RIT U AL M U S I C O F T H E C H U K I N G DO M Liu Yang – TAASA Review March 2011
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This article was originally found in the March 2011 edition of TAASA Review (Volume 20, Issue 1, Page 4).
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The bells and drums sound in harmony; The sounding stones and flutes blend their notes; Abundant blessing is sent down.
Blessing is sent down in large measure; Careful and exact is all our deportment; We have drunk, and we have eaten, to the full; Our happiness and dignity will be prolonged. (`Zhijing’ in the Shijing or Book of Odes) T hus ends the account of an ancestor worship ceremony in an ode collected in the Shijing (Book of Odes), the earliest anthology of Chinese poetry, written in the Western Zhou dynasty (c8th century BCE).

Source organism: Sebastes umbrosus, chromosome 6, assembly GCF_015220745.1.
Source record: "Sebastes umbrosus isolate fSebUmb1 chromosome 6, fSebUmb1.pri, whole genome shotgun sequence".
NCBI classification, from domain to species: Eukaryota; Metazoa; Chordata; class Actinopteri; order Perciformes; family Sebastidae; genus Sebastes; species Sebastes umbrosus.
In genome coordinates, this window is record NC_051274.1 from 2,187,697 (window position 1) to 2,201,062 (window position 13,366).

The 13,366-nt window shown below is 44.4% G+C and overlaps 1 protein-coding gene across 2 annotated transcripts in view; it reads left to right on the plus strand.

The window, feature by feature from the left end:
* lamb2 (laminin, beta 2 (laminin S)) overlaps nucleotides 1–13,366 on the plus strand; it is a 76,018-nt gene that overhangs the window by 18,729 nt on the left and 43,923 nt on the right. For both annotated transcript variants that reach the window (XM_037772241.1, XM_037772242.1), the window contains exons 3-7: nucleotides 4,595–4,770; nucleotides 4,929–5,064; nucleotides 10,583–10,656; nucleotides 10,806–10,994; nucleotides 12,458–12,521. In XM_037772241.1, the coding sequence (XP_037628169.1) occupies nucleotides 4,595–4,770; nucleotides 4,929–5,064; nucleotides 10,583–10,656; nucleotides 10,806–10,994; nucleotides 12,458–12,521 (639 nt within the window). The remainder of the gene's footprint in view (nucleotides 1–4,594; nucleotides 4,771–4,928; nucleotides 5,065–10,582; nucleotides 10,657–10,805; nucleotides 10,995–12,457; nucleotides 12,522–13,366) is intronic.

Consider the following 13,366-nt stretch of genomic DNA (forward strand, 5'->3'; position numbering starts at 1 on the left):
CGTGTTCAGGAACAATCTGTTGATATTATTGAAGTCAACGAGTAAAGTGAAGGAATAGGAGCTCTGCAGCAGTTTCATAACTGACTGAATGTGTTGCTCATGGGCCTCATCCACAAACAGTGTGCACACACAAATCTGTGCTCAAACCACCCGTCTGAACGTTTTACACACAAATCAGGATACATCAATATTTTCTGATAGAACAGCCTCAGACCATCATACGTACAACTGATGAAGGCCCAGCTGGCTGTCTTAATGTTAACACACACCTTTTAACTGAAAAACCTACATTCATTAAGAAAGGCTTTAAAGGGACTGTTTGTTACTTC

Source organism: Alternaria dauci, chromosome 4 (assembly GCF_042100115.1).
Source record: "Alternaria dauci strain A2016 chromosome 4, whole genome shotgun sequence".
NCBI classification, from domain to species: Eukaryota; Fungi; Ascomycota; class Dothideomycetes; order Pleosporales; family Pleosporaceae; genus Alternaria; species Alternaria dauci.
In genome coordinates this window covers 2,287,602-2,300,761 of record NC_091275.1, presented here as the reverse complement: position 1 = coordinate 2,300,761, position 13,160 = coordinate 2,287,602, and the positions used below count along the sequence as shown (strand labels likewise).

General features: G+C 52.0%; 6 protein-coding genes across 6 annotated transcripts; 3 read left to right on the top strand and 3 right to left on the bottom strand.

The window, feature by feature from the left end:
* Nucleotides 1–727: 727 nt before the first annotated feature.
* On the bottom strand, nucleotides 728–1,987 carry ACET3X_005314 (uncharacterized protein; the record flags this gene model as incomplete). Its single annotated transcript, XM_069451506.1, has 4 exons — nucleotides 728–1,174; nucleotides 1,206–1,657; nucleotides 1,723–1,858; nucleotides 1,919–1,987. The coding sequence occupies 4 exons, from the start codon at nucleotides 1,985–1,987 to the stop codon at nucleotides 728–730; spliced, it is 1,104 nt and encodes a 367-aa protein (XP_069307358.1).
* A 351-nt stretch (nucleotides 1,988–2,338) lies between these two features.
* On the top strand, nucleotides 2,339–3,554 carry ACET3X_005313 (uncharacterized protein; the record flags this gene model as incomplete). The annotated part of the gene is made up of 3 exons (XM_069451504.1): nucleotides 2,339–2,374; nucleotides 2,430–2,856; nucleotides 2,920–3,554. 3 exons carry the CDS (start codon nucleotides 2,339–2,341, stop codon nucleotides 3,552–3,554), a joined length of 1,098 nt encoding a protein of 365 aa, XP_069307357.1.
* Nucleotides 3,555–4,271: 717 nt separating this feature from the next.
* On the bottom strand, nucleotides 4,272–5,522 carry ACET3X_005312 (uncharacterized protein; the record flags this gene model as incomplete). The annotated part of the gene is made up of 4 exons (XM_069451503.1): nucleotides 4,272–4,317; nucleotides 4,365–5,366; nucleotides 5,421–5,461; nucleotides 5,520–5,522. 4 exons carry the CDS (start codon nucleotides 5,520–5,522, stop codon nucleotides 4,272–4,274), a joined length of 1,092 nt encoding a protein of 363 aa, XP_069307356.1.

This ode underscores the significance of music in ancient Chinese ancestor worship, a practice that was based on the belief that life continued after death, and that there was reciprocity between the deceased and living kin. The history of music in the region today known as China can be traced through the archaeological discovery of instruments dating to as early as the Neolithic period...